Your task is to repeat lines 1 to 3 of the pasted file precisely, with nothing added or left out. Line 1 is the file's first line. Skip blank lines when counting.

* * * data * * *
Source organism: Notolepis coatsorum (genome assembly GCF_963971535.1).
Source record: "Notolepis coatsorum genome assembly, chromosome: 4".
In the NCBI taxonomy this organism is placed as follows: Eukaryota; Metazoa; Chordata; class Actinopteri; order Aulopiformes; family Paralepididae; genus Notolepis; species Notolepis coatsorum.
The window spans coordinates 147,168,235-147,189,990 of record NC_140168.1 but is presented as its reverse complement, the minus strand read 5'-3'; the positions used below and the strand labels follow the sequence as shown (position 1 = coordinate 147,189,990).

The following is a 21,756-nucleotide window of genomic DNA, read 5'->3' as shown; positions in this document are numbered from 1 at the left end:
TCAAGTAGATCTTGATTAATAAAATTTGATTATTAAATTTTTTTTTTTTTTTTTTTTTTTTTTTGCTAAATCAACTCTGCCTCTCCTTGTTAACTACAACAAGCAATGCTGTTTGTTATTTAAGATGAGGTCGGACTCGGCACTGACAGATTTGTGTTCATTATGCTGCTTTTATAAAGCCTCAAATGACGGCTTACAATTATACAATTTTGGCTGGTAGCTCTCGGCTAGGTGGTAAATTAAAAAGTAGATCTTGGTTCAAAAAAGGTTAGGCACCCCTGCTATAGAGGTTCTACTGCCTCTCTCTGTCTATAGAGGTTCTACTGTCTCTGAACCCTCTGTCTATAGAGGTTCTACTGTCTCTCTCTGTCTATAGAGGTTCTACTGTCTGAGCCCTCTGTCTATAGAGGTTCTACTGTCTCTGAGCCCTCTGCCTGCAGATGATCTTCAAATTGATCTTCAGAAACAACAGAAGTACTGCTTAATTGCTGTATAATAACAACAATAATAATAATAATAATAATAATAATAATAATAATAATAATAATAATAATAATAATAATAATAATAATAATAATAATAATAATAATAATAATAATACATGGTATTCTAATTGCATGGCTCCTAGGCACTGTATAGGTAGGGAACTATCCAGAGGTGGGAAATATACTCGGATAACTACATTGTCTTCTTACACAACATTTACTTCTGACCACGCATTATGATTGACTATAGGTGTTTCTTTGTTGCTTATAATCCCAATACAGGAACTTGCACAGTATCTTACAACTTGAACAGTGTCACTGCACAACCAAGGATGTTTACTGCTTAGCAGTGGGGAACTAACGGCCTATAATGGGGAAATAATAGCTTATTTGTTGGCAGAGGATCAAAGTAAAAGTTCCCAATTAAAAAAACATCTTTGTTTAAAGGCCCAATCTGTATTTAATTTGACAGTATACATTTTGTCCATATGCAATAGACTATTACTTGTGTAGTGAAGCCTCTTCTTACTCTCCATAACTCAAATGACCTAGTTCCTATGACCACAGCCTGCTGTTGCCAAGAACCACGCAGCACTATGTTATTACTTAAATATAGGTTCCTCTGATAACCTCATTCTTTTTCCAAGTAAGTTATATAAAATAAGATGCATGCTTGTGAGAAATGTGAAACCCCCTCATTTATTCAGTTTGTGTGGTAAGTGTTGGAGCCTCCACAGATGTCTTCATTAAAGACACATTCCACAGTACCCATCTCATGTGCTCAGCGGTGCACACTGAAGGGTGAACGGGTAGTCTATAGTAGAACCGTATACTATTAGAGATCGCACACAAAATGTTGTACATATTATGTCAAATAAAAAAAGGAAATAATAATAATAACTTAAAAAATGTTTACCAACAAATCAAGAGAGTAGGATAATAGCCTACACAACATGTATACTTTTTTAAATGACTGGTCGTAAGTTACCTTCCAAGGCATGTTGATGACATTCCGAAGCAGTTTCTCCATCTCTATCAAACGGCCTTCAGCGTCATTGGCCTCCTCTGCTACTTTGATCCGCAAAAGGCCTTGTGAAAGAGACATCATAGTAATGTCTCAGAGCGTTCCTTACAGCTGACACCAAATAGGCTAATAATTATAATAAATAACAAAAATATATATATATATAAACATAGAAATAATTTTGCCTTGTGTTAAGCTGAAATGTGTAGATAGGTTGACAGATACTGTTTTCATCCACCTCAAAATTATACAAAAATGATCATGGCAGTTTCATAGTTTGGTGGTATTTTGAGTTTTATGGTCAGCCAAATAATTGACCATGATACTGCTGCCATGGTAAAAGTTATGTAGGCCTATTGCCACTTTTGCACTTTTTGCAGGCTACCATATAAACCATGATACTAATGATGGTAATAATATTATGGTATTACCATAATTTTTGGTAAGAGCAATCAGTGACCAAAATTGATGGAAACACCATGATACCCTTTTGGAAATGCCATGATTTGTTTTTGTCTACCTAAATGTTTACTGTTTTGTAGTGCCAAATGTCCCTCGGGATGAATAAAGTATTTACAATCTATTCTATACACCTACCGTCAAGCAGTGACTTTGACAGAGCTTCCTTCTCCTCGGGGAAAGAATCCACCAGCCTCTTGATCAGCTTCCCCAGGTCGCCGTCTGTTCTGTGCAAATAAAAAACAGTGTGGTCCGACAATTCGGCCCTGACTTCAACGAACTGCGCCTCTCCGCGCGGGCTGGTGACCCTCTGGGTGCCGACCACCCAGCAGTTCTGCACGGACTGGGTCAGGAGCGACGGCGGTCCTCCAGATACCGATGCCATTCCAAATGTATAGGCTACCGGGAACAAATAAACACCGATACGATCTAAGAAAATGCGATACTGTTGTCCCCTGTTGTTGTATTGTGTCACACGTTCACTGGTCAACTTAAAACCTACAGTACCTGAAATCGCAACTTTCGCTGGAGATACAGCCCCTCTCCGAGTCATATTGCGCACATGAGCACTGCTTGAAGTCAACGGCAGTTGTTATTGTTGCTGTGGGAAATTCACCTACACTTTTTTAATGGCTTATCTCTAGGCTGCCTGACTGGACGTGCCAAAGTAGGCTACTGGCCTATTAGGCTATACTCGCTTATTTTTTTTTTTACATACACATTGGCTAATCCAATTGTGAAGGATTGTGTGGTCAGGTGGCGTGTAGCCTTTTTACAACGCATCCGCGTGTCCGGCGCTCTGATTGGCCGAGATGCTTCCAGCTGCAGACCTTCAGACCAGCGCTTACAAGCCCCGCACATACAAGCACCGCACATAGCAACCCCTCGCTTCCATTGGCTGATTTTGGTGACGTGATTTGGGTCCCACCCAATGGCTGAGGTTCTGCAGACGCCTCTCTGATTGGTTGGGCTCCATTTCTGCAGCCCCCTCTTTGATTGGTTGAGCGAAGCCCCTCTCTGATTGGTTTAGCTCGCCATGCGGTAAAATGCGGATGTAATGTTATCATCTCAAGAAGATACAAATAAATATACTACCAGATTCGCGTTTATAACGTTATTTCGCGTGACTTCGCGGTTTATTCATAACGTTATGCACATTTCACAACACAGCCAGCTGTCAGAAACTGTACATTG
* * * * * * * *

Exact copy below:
Source organism: Notolepis coatsorum (genome assembly GCF_963971535.1).
Source record: "Notolepis coatsorum genome assembly, chromosome: 4".
In the NCBI taxonomy this organism is placed as follows: Eukaryota; Metazoa; Chordata; class Actinopteri; order Aulopiformes; family Paralepididae; genus Notolepis; species Notolepis coatsorum.